Tips & Tricks: How to Calculate the Inside Volume of a Tank or Bottle with Creo




Suppose you have an enclosed model, like a fuel tank or a water bottle.  How do you accurately calculate how much gas or fluid your design will hold?

You could find the overall volume of the model by calculating mass properties, but then you would somehow need to subtract the space taken up by the walls of the model. And what if your model includes areas that you don’t want to include in the measure—like the nozzle?

Here is a quick overview of what you can do to calculate the inside volumes:

For best results, create the model as a shelled feature.

Calculate the relevant volume before and after shelling the solid geometry (see below), and subtract shelled volume from full solid volume

You’ll follow these general steps, but use the video below for step-by-step instruction:

  1. Create a one-sided volume analysis feature. You can find instructions here.
  2. Select the datum plane that defines the cut-off point of the analysis. That will help exclude areas you aren’t interested in measuring (like that nozzle).
  3. Find the solid volume of the model. To do that, you measure the overall volume, you’ll assign a name to the feature, and save the measurement as part of your model tree.
  4. Find the thickness volume of the model. To do that, you measure the volume of the shell feature you created. Again, assign a name to the feature, and save the measurement as part of your model tree.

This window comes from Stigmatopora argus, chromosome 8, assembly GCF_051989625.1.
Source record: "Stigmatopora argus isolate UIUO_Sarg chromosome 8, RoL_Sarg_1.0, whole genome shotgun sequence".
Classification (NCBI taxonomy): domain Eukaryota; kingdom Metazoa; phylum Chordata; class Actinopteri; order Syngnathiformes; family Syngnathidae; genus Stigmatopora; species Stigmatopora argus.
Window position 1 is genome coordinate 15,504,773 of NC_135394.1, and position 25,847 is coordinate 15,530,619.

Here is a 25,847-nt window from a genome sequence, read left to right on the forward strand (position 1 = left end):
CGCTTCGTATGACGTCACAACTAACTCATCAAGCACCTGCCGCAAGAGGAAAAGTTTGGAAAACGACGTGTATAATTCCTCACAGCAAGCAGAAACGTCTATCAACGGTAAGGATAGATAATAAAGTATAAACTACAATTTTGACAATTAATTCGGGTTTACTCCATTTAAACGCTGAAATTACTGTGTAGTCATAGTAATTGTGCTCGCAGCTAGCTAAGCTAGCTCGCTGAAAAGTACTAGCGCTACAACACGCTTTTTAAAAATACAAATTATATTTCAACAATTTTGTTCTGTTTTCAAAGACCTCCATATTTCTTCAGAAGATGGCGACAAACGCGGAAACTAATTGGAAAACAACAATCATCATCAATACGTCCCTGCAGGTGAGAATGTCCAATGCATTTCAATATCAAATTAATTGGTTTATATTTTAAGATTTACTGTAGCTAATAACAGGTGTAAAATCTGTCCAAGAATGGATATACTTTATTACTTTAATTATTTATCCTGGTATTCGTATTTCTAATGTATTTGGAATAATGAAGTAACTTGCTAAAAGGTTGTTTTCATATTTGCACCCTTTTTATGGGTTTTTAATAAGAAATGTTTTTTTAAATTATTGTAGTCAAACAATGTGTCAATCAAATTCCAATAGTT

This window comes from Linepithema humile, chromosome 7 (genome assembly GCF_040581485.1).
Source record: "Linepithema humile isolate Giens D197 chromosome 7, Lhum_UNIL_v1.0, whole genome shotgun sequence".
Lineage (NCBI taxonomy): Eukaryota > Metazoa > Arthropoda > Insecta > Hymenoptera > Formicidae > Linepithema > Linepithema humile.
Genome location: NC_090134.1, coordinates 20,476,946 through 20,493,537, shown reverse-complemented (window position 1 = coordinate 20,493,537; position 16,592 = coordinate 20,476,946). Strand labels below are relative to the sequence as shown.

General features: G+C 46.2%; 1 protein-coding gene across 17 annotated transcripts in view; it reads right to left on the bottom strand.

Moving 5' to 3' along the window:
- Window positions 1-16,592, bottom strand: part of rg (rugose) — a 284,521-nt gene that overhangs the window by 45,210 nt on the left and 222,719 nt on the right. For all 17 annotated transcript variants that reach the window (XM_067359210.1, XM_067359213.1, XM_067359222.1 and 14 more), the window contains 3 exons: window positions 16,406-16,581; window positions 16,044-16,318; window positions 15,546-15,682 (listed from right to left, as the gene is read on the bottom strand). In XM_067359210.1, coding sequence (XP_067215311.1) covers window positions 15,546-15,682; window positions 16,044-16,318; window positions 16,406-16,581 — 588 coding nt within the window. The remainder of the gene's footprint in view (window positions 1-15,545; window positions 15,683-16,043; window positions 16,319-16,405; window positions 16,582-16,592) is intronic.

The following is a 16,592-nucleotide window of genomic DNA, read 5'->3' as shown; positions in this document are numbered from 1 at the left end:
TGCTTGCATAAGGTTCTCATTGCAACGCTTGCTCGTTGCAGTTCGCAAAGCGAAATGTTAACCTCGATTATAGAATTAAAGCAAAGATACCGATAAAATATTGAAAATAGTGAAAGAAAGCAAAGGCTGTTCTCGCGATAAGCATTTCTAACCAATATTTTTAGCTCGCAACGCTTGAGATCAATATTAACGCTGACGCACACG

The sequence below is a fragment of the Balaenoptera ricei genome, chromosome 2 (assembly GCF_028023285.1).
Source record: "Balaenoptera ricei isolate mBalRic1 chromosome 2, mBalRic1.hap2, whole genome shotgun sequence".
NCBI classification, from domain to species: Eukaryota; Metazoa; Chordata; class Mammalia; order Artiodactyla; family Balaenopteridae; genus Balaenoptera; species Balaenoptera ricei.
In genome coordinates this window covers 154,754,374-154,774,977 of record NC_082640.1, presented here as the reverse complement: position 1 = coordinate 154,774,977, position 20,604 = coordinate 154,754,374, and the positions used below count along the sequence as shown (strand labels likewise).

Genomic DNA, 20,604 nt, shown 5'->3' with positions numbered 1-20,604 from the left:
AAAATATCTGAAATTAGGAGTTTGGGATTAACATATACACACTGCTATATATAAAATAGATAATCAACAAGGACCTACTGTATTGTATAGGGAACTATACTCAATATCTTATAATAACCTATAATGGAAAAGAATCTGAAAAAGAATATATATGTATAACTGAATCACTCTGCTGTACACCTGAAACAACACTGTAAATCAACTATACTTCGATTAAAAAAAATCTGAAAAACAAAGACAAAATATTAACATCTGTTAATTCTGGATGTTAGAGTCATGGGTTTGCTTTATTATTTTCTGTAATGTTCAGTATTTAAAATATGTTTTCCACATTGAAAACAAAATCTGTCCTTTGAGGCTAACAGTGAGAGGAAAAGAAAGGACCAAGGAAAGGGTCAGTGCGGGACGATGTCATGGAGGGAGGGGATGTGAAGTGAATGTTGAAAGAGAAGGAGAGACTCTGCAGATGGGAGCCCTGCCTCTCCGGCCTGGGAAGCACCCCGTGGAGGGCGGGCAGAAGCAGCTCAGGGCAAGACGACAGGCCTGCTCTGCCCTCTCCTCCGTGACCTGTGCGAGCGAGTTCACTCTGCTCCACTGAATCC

5. Subtract the thickness volume from the solid volume. To do that, create a relation and use the parameters from the previously saved analysis features as shown in the image below.

PTC University has an online tutorial to show you how it works. An instructor shows you how to set up the datum plane and find solid, thickness, and inside volume.

You’ll also see how to set up your system to automatically recalculate the volume whenever wall thicknesses change.

Click the video below to view the tutorial for free; no login needed. If you’d like to see more, I’d recommend a visit to PTC University Learning Exchange. You’ll need to create an account—but it’s free and there are 700 more PTC tutorials just like this one waiting to show you how to use Creo effectively

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